Whilst the LGA’s warning today is focused on the importance of devolution more broadly, it could be argued that the delays could have negative consequences for digital investments in many local areas. A number of organisations, including the LGA itself, have highlighted how digital should be put at the centre of decisions and investments made with new local powers.

For example, in LGA’s Growing Places report, it sets out a number of priorities for devolved areas. For instance, it states that the UK needs to have a highly skilled workforce able to support sectors and embrace new technology. However, at present, 13.5 million people lack digital skills.

As result, it called on the government to put in place a system built around people by devolving power and the associated £10.5 billion national employment and skills funding to groups of councils and combined authorities who can locally commission all services through a single, integrated service.

It adds that changes to the skills system, including new T-levels and Institutes of Technology, are coordinated and work for local people and businesses.

Equally, infrastructure investments shouldn’t be confined to more traditional projects, such as transport. Digital infrastructure, the LGA notes, is critically important – and local powers will allow areas to invest in exactly what they need. The report notes:

To prosper in the digital age, residents and businesses need access to fast and reliable digital connectivity. It is a fundamental pillar of a successful economy, a key driver of growth, a creator of jobs and an enabler of public sector transformation.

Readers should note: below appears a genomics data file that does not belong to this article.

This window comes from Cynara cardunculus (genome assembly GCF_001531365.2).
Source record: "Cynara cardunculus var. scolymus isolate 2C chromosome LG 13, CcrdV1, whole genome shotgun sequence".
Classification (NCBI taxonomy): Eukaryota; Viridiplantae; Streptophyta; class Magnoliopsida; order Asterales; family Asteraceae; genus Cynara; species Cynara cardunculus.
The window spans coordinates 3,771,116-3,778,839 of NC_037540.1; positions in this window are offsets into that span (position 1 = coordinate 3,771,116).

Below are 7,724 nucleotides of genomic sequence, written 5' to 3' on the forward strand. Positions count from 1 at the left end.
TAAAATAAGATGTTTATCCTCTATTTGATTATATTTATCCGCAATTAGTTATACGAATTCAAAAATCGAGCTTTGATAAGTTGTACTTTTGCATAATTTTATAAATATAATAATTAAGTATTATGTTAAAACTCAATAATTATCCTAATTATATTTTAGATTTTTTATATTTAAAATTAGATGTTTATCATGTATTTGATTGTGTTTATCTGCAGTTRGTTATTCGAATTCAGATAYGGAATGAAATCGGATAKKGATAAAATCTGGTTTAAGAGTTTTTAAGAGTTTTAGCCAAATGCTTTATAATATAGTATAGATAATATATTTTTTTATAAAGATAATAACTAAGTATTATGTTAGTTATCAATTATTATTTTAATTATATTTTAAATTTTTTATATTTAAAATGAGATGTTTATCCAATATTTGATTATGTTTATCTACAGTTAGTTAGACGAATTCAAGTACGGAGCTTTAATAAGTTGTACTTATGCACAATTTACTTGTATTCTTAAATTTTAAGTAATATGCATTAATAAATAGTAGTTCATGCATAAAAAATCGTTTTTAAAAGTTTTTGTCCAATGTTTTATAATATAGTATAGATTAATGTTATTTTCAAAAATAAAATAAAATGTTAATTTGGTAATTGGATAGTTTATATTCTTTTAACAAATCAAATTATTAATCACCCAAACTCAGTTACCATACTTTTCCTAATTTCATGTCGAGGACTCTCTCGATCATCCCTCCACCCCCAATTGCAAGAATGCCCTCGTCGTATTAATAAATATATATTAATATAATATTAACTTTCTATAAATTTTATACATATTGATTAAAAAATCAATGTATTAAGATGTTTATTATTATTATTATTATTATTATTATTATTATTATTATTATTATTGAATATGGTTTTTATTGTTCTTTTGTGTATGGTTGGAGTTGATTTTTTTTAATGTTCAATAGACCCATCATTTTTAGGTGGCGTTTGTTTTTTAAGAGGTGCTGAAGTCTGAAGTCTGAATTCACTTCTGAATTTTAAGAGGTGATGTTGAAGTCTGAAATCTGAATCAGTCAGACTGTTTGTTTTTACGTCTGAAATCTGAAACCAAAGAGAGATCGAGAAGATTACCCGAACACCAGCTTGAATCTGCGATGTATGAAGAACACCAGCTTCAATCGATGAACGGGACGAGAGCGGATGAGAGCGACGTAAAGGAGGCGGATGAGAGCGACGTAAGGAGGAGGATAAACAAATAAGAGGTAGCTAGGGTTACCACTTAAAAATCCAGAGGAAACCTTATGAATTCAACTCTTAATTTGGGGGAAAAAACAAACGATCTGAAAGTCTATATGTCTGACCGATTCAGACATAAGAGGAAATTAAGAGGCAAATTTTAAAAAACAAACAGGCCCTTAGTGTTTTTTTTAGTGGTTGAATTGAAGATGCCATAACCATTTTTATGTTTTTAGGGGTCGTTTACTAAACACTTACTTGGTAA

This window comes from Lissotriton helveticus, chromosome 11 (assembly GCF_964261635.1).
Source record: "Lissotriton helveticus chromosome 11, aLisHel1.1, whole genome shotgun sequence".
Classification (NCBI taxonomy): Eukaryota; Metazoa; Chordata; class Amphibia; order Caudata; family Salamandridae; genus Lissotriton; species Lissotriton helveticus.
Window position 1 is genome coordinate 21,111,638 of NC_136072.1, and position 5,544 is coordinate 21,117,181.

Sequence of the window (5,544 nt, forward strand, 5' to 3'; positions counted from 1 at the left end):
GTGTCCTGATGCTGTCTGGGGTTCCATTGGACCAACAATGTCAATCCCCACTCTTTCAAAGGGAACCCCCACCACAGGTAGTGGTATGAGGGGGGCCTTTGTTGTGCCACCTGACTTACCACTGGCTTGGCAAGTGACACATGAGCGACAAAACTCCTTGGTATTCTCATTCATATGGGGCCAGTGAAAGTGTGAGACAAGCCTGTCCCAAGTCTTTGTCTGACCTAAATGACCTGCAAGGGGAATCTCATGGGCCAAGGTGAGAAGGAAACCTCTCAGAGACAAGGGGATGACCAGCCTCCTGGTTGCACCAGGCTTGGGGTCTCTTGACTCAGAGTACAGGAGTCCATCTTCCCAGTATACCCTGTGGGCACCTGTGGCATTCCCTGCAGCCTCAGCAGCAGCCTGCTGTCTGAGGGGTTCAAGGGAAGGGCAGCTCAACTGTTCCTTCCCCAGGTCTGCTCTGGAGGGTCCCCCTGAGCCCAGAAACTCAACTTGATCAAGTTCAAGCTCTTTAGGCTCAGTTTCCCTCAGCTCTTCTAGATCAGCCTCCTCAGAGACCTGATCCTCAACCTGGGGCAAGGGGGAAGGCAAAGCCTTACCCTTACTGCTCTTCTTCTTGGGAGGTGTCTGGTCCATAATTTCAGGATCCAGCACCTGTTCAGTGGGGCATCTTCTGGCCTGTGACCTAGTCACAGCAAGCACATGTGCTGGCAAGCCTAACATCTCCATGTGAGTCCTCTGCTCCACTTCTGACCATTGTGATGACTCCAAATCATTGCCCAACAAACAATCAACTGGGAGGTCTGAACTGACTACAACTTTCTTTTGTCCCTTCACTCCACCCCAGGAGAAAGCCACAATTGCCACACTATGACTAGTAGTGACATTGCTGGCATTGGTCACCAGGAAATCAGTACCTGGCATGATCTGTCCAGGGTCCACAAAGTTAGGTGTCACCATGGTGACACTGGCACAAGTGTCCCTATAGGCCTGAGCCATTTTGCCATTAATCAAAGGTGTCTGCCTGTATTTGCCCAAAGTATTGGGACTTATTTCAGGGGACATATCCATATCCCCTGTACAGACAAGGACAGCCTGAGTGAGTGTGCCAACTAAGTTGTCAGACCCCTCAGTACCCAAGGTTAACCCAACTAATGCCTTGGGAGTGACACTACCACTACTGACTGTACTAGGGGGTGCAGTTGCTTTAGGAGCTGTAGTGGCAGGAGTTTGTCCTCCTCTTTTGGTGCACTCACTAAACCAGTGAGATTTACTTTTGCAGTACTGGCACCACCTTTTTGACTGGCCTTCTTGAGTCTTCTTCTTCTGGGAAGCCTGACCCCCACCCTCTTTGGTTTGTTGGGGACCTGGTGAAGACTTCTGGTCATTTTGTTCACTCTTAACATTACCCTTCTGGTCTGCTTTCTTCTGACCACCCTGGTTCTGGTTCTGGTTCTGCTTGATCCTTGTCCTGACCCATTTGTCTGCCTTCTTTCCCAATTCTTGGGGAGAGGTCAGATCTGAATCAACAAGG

Councils are best placed to understand the digital needs of their local areas. They have been at the centre of delivering the Superfast Broadband Programme, having committed over £730 million to extending connectivity to the hardest to reach.

They work with mobile network operators to deploy mobile infrastructure in a way that balances the demand for improved coverage with the protection of the local environment. And they upskill residents, helping them to take part in digital society, receive public services online and succeed in today’s workforce.

Equally, technology lobby group, TechUK, recently put together a number of recommendations for new devolved areas and the recently elected mayors. These included:

Putting in place the right digital leadership

• A Chief Digital and Innovation Champion (CDIC) to be appointed, reporting directly to the Mayor and senior officer of the Combined Authority.
• An Innovation Unit is set-up to work with the CDIC across the city region to foster new partnerships and offer practical support to test new ideas and embed digital across the place.

Becoming a Data Enriched City Region

• A clear commitment from the Mayor to open up data and make decisions based on city wide data.
• An audit of local data assets and city wide data with the aim of creating a city region datastore.

Innovative and Inclusive

• A citizen centric approach should be adopted to ensure policies put users at the heart. The Mayor and their team should work closely with the community to tackle digital exclusion.

A Destination for Talent

• A Digital Skills Task Force to be convened within the first 100 days to agree a skills pipeline and put in place the necessary provisions to meet the needs and demand of the community and employers.

My take

If we agree that local areas know best what they need for local communities, the government needs to follow through on its commitment to hand over more powers – as this does have consequences for future digital plans. The problem is that Brexit is pulling at every resource the government has at the moment and proving to be a very big distraction on other priorities (many of which need to be considered in tangent with the exit from the European Union).